Goodbye SQLCruise, Hello Tech Outbound.

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It’s hard to believe that it’s been seven years since I had an idea, booked a cruise, and emailed a few friends:

SQLCruise: My Next Bad Idea

SQLCruise: My Next Bad Idea

I really didn’t expect anybody else to join in with me – there was a ton of risk, and there hadn’t been anything like that in the SQL Server community before. Other communities were doing it, though: Burleson offered Oracle classes at sea, and a company called Geek Cruises (now defunct, archived PDF brochure) had done something similar with geek superstars like Wozniak and Linux Torvalds. I figured my buddies would poke holes in the idea, and that’d be the end of it.

They all seemed to think it was gonna work, but Tim Ford (TheSQLAgentMan.com@SQLAgentMan) was the only one crazy enough to join in. It looked easy in the rear view mirror, but I totally don’t blame Andy, Jeremiah, and Tom for not joining me in starting the company – there was a ton of risk, and success was by no means assured.

Amazingly, the first voyage was a success.

SQLCruise #1

When I look back on photos of the first SQLCruise, I break out into giggles. I met so many people who later became MVPs, went to work for Microsoft, became consultants, and are giants in their fields. It was even where I met Kendra for the first time, picking them her from Palm Beach due to a travel mixup.

SQLCruise was a total success in the metric that mattered to us: not money (I don’t think we even broke even because of all the prizes we gave out), but building relationships in the community. It was all about meeting other fun-loving community members, talking about databases, and hanging out at sea. As the photos & tweets filtered back to land, it was obvious from the outside that it was a great formula.

We ended up doing another, then another. Tim wasn’t just “a speaker” – he and his wife Amy quickly became the driving forces behind the event. They’d clearly found a calling.

Tim & Amy took it over, growing and changing it.

Within about a year and a half, I bowed out to focus on growing the consulting business, and Tim and his wife Amy took SQLCruise over and ran with it. They not only made the event their own, but they took it to the next level. When you look at my 2010 email, and compare it to what it’s become today, it’s clear how much work they’ve put into it to make it a serious event. Ain’t no free casual tweetup anymore.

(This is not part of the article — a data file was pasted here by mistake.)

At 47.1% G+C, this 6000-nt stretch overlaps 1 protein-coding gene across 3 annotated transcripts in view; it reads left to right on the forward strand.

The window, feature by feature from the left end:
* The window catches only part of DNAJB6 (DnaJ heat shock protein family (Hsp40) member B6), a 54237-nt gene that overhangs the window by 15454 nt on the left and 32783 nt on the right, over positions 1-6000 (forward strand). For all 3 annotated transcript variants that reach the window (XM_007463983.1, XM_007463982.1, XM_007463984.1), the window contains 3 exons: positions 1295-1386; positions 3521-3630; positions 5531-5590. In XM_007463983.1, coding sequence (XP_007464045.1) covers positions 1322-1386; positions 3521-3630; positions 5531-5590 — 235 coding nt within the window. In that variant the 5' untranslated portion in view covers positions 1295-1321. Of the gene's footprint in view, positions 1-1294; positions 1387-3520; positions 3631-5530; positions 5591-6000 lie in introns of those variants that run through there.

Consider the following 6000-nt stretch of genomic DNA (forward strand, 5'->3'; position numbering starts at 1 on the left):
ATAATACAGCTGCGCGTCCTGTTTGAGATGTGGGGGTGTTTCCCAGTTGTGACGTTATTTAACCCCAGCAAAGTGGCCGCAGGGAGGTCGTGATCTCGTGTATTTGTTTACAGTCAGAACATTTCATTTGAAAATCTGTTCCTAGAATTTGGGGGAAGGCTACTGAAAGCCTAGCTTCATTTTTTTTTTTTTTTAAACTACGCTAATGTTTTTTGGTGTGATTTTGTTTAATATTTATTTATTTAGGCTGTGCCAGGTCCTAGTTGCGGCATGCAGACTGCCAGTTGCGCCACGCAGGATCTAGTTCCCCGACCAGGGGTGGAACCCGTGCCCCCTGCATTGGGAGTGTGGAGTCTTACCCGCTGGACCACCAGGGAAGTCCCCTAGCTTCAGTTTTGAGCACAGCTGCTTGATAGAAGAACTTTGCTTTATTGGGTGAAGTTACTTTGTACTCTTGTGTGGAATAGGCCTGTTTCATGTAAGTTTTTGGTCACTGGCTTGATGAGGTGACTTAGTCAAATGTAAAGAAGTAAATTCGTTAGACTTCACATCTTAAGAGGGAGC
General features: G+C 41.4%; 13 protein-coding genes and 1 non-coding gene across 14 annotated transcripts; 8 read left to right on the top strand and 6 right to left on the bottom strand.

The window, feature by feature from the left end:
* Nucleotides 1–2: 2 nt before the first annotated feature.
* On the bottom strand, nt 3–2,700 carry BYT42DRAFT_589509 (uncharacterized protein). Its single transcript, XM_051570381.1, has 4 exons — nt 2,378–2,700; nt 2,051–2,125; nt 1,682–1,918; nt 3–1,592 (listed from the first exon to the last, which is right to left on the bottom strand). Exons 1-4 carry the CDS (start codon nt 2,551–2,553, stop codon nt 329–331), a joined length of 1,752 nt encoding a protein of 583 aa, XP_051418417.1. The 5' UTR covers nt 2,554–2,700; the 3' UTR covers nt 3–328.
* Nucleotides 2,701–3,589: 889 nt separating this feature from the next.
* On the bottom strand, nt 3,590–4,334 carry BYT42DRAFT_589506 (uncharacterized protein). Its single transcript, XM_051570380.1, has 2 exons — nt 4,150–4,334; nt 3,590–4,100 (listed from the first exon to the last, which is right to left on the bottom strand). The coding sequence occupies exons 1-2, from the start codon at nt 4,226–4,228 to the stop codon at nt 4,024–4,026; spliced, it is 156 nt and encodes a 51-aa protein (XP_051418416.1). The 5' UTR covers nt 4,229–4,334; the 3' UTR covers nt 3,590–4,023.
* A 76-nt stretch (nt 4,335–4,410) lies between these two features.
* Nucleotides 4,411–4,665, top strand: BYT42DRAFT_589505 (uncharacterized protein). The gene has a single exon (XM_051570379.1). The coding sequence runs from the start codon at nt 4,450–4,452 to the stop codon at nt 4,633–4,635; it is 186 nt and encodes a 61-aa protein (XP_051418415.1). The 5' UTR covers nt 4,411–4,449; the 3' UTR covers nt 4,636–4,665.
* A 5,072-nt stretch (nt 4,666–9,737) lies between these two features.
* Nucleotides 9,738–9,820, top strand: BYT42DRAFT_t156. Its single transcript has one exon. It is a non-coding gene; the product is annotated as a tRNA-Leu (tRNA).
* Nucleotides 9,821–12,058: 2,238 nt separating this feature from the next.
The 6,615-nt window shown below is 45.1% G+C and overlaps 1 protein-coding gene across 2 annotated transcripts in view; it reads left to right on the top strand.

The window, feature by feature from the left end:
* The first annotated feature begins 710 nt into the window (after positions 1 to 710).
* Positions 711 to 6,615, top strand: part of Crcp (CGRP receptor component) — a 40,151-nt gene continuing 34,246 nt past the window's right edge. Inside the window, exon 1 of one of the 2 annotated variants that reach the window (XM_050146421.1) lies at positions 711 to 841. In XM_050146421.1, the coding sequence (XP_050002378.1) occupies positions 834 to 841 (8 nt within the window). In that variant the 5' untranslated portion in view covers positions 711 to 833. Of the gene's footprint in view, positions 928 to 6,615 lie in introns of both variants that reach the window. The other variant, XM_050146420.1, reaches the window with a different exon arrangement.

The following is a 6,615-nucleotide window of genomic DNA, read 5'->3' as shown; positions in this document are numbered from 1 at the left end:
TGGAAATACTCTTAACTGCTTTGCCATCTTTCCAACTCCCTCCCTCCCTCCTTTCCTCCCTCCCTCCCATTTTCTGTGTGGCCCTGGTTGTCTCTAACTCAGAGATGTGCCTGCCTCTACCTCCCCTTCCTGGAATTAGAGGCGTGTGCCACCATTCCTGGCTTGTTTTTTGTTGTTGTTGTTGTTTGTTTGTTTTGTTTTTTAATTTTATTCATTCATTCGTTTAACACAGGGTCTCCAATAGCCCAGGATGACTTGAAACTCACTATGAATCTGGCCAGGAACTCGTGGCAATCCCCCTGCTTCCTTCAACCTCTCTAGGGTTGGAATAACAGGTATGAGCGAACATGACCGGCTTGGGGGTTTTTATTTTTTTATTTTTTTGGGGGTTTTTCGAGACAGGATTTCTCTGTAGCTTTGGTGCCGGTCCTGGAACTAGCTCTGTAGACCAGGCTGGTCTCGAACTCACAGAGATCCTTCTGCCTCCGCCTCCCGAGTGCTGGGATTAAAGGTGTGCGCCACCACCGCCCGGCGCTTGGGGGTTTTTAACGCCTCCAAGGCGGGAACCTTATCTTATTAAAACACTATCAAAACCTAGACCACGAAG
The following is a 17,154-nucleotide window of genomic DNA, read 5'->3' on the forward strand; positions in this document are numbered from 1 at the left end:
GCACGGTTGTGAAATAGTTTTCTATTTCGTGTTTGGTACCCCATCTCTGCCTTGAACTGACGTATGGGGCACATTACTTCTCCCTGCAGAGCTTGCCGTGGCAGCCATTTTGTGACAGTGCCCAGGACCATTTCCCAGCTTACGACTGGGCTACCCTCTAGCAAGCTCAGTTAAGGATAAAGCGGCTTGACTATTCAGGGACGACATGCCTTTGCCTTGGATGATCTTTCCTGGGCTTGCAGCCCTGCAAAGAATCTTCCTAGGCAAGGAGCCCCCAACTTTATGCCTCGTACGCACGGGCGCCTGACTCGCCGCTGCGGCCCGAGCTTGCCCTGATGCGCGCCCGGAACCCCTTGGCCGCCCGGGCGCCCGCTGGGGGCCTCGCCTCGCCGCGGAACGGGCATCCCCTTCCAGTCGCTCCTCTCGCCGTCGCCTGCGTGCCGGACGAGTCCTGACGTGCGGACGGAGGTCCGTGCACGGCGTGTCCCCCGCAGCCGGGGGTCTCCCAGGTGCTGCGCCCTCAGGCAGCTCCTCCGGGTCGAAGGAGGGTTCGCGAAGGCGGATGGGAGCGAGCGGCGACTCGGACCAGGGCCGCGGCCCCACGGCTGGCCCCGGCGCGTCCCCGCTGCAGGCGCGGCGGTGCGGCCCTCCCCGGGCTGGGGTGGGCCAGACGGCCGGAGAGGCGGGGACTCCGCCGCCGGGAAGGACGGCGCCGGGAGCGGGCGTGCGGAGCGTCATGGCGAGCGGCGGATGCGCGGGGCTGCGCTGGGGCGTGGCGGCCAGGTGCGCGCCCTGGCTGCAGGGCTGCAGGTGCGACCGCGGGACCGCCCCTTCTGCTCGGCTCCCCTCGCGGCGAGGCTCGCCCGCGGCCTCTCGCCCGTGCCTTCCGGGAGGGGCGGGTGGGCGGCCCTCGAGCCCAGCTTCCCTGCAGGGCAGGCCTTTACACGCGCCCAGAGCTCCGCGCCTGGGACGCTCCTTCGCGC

By charging admission and taking on sponsors, Tim & Amy were able to add more guest instructors. The 2017 cruises had a total of 8 instructors, including 2 Microsofties:

SQLCruise 2017 Technical Leads

Damn, that’s a list of smart people.

This week, they’re on a boat.
You should be with ’em next year.

You might be seeing the #SQLCruise tweets in your timeline this week – they’re on an Alaska cruise this week. (Funny timing, it’s the same week as our company retreat, but we’re on a different boat.)

I’m not associated with SQLCruise at all anymore, but I still believe it’s one of the best investments you can make for your career. The outside-of-class interaction time between attendees and instructors means you can accelerate your career and build valuable relationships. You get a ton of valuable time with some of the sharpest people in the industry – people who can help you make connections you wouldn’t able to make otherwise.

And now, the Fords are taking it to the next level again, renaming it as Tech Outbound. They’ve already announced their 2018 cruises, and they’re talking about doing events above and beyond cruise ships. I’m so excited to see what they come up with.

If you love data and you want to meet other people who are just as passionate about it as you are, but also love getting out and seeing the world, check out their upcoming events. Life is short – get started building relationships that you’ll cherish for years.

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The DBA Job I Turned Down – #TSQL2sday

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For this month’s T-SQL Tuesday, Kendra Little asked us to share our interview patterns, anti-patterns, highs, and lows.

Several years ago, I was talking to a prospective employer via phone, and things were sounding really interesting. I made it past the first couple rounds of remote interviews, and they wanted me to come into the office for the final round.

The interview started with a tour of the offices, and things seemed alright enough at first until we got to the part of the building where the technical people worked.

We stepped into one room maybe 20′ x 20′, and it was completely packed with desks, classroom-style –  and 15-16 employees. Each desk was maybe 3′ across – wide enough for a single monitor, a keyboard, and a mouse, and that’s it.

The desks were all next to each other, and I mean next to each other. Without leaning, each person could reach out their arms out sideways and tap both of their neighbors on the shoulder. Furthermore, each person could turn 90 degrees, and tap the monitors of the row ahead & behind them. I’m not even sure how one person could have taken a bathroom break without asking other people to move. Maybe they had to go at designated times. Maybe they weren’t allowed to go at all.

Dramatic recreation

As if on cue, the entire room turned to look at us, then turned right back to their monitors to continue working.